We all know about how stack effect works in homes, but during presentations, I’m always surprised by how many hands are raised in response to the question: “How many of you think you can make a house too tight and cause problems with indoor air quality?” Generally, at least three-quarters of the room raises their hands. Really? My colleague Joe Kuonen says that getting a house so tight that you need to ventilate is a feat worth celebrating. “Now, we can get fresh air from a place we can trust,” he says. Where do most of our homes get their fresh air? From places we cannot trust, like crawl spaces.
If you’re like most homeowners – dusting is not one of your favorite chores (are any chores fun?). We all like to give it the old “college try” and hit our tabletops, television, and maybe even our picture frames on a weekly basis. But, take a minute right now — look up at your return grilles then look down at your supply grilles. Yuck, right? Don’t feel bad – lots of people have the same dusty, grimy register covers in their homes. So why is this forgotten area of your housekeeping so important?
Check out this clip from Hometime for a great explanation of how the procedure works and how you could see improvements to indoor air quality, dust, consistent comfort and heating expenses.
I encourage everyone to ask your local heating and cooling contractor if they can provide this service. If they can’t, then make sure to find out who can!
Don’t let anyone tell you that hand sealing the duct system is “just as good” as sealing them from the inside.
If you are in BARRON HEATING’s service area, check out this page for more great information and how you can take advantage of this innovative opportunity: http://www.barronheating.com/aeroseal/
With the holiday season in full swing, it’s time to start preparing the house for guests. Finding dust in your home is no fun, and no matter how much you clean it always seems to come back.
Dust is made up of all kinds of particles including plant pollen, dead skin cells, pet dander, insulation and fibers from clothing and paper. When it accumulates, it’s annoying and can wreak havoc on asthma and allergy sufferers. To make matters worse, with dust come dust mites. Grossed out yet?
While it’s impossible to completely rid your home of dust, here are some easy tips for keeping it at bay.
Using feather dusters will push the dust around and cause it to settle somewhere else. Use a damp cloth or microfiber or electrostatic cloth to capture dust. Always start cleaning a room from the top and work your way down. Change your bedding once a week and de-clutter. Don’t forget to shake out dirt and dust from your area rugs and pillows. Sweep and vacuum a few times a week to keep dust build up minimal.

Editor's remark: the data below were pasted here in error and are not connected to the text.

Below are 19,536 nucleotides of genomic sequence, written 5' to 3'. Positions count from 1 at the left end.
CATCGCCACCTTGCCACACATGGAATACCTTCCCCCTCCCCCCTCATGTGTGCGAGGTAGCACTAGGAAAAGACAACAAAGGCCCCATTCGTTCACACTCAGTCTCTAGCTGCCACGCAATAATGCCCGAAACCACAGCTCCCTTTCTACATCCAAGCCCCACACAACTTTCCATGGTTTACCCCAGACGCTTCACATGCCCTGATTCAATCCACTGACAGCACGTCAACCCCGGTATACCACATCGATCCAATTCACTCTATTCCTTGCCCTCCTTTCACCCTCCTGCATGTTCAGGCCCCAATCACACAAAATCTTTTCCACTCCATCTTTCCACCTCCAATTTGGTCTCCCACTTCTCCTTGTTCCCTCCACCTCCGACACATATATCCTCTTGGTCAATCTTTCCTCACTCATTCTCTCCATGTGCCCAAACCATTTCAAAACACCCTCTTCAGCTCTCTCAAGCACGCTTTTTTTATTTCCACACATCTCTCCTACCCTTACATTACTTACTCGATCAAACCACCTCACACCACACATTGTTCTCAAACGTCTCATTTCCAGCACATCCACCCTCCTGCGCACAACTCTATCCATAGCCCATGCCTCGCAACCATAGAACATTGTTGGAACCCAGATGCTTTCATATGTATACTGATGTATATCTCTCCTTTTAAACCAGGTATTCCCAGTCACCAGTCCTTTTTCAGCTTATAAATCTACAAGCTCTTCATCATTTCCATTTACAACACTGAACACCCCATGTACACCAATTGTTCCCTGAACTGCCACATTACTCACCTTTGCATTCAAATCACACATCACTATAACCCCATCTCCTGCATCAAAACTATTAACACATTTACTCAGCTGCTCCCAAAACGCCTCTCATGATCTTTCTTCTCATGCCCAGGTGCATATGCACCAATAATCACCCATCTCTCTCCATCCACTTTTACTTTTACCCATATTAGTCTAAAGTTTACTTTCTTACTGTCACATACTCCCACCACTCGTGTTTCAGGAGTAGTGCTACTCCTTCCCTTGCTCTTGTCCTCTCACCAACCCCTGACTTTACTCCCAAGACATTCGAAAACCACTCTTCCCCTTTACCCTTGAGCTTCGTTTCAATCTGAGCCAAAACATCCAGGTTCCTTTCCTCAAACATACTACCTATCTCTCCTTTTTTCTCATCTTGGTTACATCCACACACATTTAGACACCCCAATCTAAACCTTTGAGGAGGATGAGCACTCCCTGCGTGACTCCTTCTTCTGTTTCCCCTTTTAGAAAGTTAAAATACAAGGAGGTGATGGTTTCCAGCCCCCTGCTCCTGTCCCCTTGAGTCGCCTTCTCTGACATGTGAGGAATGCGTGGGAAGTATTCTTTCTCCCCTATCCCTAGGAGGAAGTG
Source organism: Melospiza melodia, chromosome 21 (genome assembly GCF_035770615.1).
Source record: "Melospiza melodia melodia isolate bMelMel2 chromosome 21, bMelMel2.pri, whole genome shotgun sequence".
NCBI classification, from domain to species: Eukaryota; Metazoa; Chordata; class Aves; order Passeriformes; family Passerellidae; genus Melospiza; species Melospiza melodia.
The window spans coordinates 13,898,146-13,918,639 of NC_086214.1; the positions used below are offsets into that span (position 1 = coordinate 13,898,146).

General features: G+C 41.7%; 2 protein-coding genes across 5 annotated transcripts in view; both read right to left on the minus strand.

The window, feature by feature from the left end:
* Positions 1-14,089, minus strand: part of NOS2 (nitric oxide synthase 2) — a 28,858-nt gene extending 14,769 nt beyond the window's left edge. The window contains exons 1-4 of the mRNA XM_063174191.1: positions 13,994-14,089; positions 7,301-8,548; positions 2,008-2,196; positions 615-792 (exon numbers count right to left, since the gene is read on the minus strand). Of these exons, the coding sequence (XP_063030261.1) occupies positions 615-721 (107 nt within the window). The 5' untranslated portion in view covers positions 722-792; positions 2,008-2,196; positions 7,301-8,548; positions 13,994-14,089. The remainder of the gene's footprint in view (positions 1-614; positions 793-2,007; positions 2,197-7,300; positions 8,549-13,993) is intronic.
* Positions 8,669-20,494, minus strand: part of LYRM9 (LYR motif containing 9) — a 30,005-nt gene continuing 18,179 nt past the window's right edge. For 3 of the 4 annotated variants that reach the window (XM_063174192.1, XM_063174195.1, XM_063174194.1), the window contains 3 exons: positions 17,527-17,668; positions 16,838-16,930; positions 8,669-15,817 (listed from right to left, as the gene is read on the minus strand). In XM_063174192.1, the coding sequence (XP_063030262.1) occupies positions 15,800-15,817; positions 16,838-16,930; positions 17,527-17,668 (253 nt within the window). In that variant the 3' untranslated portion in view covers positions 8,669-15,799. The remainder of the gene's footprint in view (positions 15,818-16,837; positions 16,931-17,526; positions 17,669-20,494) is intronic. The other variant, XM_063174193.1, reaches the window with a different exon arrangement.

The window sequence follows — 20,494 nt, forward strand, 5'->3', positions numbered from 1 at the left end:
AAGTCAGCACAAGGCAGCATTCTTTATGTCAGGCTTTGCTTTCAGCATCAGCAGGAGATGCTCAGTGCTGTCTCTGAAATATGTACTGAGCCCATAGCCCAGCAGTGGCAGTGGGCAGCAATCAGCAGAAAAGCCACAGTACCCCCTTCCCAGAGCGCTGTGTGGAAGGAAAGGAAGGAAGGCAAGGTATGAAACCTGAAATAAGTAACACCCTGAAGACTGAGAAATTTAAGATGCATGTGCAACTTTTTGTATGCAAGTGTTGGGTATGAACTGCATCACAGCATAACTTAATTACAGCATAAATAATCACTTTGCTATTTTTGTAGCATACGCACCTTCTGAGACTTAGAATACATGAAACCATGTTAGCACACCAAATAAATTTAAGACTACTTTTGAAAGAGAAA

Dirt and dust can be carried through the front, back or garage doors on the soles of your shoes or feet. Using heavy duty doormats will help cut down on the dirt and dust tracked into your home.
A dirty filter will not only reduce the quality of the air in your home, they also lose their ability to to trap dust. Clean them regularly to maintain a healthy airflow. We recommend changing your filter once a month.
It’s important to have humidity levels between 40% – 50% to reduce static. Static attracts dust and makes in harder to remove. A Comfort Adviser will check the humidity levels in your home to ensure a healthy, comfortable and static free environment. It’s also very important to have your ducts tested and inspected for leaks. A Comfort Adviser will be able to identify sources like duct leaks which allows dirt, insulation particles and dust to circulate in your duct system and make way into your home. The decision to have your ducts sealed or cleaned may be the solution to minimizing dust in your home.
It’s important to remember that no matter what you do, you will still end up having some dust in your home. It is our goal to help you minimize the dust in your home. Have a trained Comfort Adviser do a thorough inspection of your ducts and living environment.